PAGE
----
My grandmother Clara and her sister Elsie both felt called to attend school to become deaconesses in the Methodist Church. In school, my grandmother Clara met her future husband, Ross, who was training to be a Methodist minister. Elsie felt called to serve in the mission field. And so, in her twenties, Elsie was sent into foreign service through the Methodist Church to serve as a missionary in China. She served in China until she was called to return home because of increasing unrest and civil war as the Chinese Communist Party began to seize control of the country shortly after the end of World War II.

When Elsie returned to the United States, she found that because so many men had died in the war, there was a shortage of men available to serve in the smaller churches of western Nebraska. And so, even though the Methodist Church was not yet ordaining women, my Great Aunt Elsie was recruited by the Nebraska Conference to serve as a local pastor at a circuit of small, rural Methodist churches in the late 1940s and early 50s.

Although I never heard her preach, I imagine that my Great Aunt Elsie was a fire-and-brimstone kind of preacher. She had a very strong and clear understanding of what it meant to be a disciple of Jesus Christ. It meant, for her, strictly adhering to holiness in every part of her life. She was very disciplined about the way she lived her life, always seeking to keep a balance between caring for self and caring for others in all that she did. My grandmother and my Great Aunt Elsie taught me to get on my knees and pray for a long time, out loud, before going to sleep. Great Aunt Elsie taught me how to use the Upper Room Daily Devotional in family prayer time. It was Great Aunt Elsie who taught me never to eat a meal without giving thanks first. And it was Great Aunt Elsie who showed me by example that a woman could be a missionary or a preacher or whatever else God called her to be.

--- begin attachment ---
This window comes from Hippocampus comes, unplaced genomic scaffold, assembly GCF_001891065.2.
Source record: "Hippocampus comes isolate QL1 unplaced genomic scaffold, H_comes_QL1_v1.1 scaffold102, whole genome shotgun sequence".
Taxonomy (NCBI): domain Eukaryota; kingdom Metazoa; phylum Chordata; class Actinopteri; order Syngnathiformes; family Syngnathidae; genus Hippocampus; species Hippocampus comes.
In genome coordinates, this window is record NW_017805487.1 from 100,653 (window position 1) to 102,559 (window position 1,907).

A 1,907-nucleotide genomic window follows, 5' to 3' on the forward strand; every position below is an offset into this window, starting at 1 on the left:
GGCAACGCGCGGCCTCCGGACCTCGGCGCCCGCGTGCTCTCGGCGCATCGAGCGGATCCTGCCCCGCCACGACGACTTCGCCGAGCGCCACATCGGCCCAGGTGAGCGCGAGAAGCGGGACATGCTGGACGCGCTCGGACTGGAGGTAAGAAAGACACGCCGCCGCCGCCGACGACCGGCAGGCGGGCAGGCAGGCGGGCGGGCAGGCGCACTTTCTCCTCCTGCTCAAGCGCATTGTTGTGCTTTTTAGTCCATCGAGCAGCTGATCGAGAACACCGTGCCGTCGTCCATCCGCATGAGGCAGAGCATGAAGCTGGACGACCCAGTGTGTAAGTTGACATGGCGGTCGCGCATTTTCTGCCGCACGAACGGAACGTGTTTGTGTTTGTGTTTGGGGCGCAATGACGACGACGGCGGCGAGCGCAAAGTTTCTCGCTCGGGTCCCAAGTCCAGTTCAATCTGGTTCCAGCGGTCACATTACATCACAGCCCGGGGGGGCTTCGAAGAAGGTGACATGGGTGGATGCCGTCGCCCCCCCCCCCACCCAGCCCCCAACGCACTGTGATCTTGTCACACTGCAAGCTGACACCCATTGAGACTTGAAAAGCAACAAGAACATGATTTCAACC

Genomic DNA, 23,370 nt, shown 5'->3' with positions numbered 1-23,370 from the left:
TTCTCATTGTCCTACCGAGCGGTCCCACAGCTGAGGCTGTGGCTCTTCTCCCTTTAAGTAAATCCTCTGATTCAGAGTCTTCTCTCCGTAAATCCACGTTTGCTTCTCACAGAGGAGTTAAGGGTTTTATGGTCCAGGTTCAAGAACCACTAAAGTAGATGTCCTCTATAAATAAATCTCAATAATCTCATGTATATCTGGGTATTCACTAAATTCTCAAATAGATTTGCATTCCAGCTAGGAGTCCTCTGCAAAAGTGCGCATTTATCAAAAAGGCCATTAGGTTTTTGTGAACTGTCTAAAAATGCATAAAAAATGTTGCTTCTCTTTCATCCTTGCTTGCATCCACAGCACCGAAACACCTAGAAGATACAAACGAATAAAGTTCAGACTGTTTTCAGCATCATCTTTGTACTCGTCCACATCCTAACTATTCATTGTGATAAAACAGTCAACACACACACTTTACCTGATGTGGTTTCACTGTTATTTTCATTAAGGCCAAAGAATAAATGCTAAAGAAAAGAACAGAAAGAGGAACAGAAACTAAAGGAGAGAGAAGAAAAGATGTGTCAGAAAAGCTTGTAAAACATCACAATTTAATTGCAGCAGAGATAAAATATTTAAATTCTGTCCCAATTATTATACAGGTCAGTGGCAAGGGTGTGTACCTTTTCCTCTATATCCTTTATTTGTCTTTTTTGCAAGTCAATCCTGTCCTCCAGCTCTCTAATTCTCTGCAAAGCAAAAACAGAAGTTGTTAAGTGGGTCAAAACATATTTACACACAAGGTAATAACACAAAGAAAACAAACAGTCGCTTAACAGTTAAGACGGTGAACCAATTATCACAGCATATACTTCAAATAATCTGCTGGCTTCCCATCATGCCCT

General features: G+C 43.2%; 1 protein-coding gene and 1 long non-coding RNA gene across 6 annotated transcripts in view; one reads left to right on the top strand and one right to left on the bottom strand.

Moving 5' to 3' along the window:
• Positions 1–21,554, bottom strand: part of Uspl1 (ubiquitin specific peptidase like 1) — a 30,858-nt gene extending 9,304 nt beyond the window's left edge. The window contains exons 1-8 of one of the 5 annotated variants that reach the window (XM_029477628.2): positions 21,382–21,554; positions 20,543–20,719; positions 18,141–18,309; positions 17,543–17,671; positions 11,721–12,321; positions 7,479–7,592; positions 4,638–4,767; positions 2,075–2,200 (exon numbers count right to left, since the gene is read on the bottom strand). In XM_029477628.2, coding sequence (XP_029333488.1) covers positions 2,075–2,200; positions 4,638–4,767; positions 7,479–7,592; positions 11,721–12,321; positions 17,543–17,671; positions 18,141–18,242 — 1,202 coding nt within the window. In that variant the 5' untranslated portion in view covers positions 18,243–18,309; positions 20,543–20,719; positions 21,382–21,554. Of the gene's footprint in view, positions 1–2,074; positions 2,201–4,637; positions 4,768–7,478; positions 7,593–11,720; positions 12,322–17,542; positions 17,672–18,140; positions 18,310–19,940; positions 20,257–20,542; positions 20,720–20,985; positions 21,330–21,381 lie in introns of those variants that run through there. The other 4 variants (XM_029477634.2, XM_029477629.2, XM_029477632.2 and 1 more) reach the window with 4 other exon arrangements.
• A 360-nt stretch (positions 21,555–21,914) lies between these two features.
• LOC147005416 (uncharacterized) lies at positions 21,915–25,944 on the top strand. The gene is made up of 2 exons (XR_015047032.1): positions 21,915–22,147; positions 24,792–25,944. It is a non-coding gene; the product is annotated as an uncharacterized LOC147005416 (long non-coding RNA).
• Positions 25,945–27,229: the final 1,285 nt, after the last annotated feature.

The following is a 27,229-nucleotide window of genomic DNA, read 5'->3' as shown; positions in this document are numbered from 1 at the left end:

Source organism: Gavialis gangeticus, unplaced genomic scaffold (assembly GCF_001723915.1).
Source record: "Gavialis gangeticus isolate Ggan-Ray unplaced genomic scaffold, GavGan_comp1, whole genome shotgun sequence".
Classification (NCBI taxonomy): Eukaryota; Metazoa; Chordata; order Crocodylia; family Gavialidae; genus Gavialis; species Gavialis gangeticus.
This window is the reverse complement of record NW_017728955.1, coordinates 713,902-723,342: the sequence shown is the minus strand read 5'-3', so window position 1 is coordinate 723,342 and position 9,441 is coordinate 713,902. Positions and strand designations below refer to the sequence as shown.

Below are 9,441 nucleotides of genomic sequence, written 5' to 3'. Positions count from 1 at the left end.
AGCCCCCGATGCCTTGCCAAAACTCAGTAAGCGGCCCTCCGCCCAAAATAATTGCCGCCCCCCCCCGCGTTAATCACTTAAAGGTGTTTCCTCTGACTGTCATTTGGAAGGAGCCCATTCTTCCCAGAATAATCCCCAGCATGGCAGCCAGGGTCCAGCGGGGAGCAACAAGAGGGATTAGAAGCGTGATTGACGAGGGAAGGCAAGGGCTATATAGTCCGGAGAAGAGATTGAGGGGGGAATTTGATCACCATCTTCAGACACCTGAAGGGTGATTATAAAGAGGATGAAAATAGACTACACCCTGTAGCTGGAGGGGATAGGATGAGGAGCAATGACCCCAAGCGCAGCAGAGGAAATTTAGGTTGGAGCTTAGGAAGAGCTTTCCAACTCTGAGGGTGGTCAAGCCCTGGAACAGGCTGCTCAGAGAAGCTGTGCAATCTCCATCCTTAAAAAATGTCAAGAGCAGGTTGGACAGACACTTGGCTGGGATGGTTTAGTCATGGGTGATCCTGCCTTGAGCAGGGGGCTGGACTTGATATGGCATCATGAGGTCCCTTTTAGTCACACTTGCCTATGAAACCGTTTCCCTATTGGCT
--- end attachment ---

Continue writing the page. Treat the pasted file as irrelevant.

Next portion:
My Great Aunt Elsie never married. She devoted her entire life to serving Jesus Christ in all that she was and did. I am so grateful for her witness, because she showed me that being a follower of Jesus was not about a one-time moment of conversion, but a lifetime spent in disciplined, intentional action.

I will never be the kind of Christian my Great Aunt Elsie was. But I am glad to have her as an example of what I might strive to be. And I hope that in some way, my life can and will be an example for others. While I don’t expect to reach perfect love in this life, I believe it is possible, so I will keep striving toward it -- as Great Aunt Elsie did. And I do know that I will reach it one day; and on that day, I will join her and my grandmother and grandfather and all the saints who have gone before me to become part of that great cloud of witnesses that lives forevermore in the kingdom of heaven.

How do we put our whole trust in the grace shown in Jesus Christ? By serving him in all that we do for all the days of our lives.

(Note: See pp 11-13 in Easter Series 2016: A Focus on Our Baptismal Vows and the Book of Acts)